January 22nd, 2020 9:39 AM
There is a storm coming. Spring rain that doesn't stop. Another storm of the century. A rising Des Plaines River. Backyards that are saturated. A combined sewer and storm water system that pumps waste into basements. Huge frustration. Huge costs of repair for home and commercial building owners.
This has been the Forest Park model. It is what happens when a hundred-year-old infrastructure decays with only patchwork fixes and minimal investments. It is about the throwing up of hands and the declaration over years that a small town can never come up with the $100 million — a real number — it will take to upgrade and separate the storm water and sewer infrastructure. And it will only get worse with the intensifying storms that are inevitable due to our climate crisis.
Now, though, the model may be changing with new leadership in our village. Shortly after last spring's village election, the new council commissioned a thorough study and plan from its contracted engineering firm that spells out the scope of the necessary work, puts a stunning price tag to it, offers priorities and, finally, suggests some ways of paying the overdue bill.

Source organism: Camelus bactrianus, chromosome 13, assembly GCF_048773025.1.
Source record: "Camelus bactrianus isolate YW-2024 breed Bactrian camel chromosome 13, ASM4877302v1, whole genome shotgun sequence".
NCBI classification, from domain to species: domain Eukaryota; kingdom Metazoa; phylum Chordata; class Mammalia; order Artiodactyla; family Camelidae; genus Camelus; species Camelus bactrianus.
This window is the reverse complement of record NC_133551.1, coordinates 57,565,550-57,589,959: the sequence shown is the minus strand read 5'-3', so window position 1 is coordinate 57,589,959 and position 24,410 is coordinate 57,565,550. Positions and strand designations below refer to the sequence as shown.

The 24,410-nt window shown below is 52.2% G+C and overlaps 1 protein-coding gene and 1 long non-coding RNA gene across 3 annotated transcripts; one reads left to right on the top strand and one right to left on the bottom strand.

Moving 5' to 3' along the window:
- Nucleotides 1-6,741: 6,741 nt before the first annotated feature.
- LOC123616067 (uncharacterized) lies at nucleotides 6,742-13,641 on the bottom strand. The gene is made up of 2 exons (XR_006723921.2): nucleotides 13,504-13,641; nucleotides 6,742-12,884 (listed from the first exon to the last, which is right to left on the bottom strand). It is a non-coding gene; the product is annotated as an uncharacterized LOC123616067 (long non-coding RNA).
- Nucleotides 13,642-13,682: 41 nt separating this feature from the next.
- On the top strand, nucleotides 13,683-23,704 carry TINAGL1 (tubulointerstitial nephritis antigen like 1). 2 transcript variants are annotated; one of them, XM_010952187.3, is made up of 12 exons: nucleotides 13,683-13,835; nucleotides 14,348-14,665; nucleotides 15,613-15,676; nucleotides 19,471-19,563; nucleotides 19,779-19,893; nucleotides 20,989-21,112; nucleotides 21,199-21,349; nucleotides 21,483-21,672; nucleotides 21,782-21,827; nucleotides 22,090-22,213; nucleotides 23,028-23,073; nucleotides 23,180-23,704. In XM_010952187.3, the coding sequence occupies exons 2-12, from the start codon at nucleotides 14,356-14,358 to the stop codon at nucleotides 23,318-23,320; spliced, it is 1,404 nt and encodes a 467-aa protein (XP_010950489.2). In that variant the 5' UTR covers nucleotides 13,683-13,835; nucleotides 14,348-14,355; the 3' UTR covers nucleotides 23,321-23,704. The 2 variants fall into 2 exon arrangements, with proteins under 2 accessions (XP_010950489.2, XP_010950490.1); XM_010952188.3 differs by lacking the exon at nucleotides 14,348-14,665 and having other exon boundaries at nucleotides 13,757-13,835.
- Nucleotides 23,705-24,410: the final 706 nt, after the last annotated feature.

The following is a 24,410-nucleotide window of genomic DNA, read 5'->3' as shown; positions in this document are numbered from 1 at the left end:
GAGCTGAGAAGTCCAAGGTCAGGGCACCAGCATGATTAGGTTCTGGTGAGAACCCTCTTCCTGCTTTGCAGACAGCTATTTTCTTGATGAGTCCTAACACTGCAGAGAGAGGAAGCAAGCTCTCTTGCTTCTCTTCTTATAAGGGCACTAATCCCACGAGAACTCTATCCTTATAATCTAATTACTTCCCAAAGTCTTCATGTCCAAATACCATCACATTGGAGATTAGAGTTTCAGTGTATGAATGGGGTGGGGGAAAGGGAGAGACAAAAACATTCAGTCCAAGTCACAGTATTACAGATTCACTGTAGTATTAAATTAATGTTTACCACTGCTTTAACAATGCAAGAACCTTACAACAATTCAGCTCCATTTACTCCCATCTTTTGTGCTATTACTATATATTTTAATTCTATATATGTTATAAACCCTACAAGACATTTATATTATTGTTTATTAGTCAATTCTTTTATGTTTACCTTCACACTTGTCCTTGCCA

Stunningly, a key recommendation is that for the first time the village begins charging users a monthly fee for sewer use. Christopher Burke Engineering put together a simple chart of 11 nearby communities and what they charge in the way of a sewer fee. Along with Elmwood Park, there is Forest Park, knee deep in wastewater, without any sewer-use fee.
Expect the village council to shortly remedy that by imposing a fee of $1 per 1,000 gallons used. Just that modest fee, with a 5 percent residential and 15 percent industrial water rate increase, will raise $950,000 annually to throw strategically into the breech of failing infrastructure. Taxpayers should consider themselves lucky. Lyons residents pay $7 per 1,000 gallons. River Foresters pay $5.87 per 1,000 gallons. We're not sure why the village wants to start at such a low rate. How about $2.50?
Combine it with the recently approved tax on gasoline sales and new parking fees on Madison and Circle and you have a village government smart and confident enough to reliably raise the money it needs to pay for necessary services.
We'd like to see the village turn next to financial advisors who can figure out how much the village could raise in bonds now that it has a steady source of revenue to repay infrastructure work. Taking this massive project on in $5 million or $7 million increments is likely to be cheaper and would allow quicker progress.
Because this problem is not going away.
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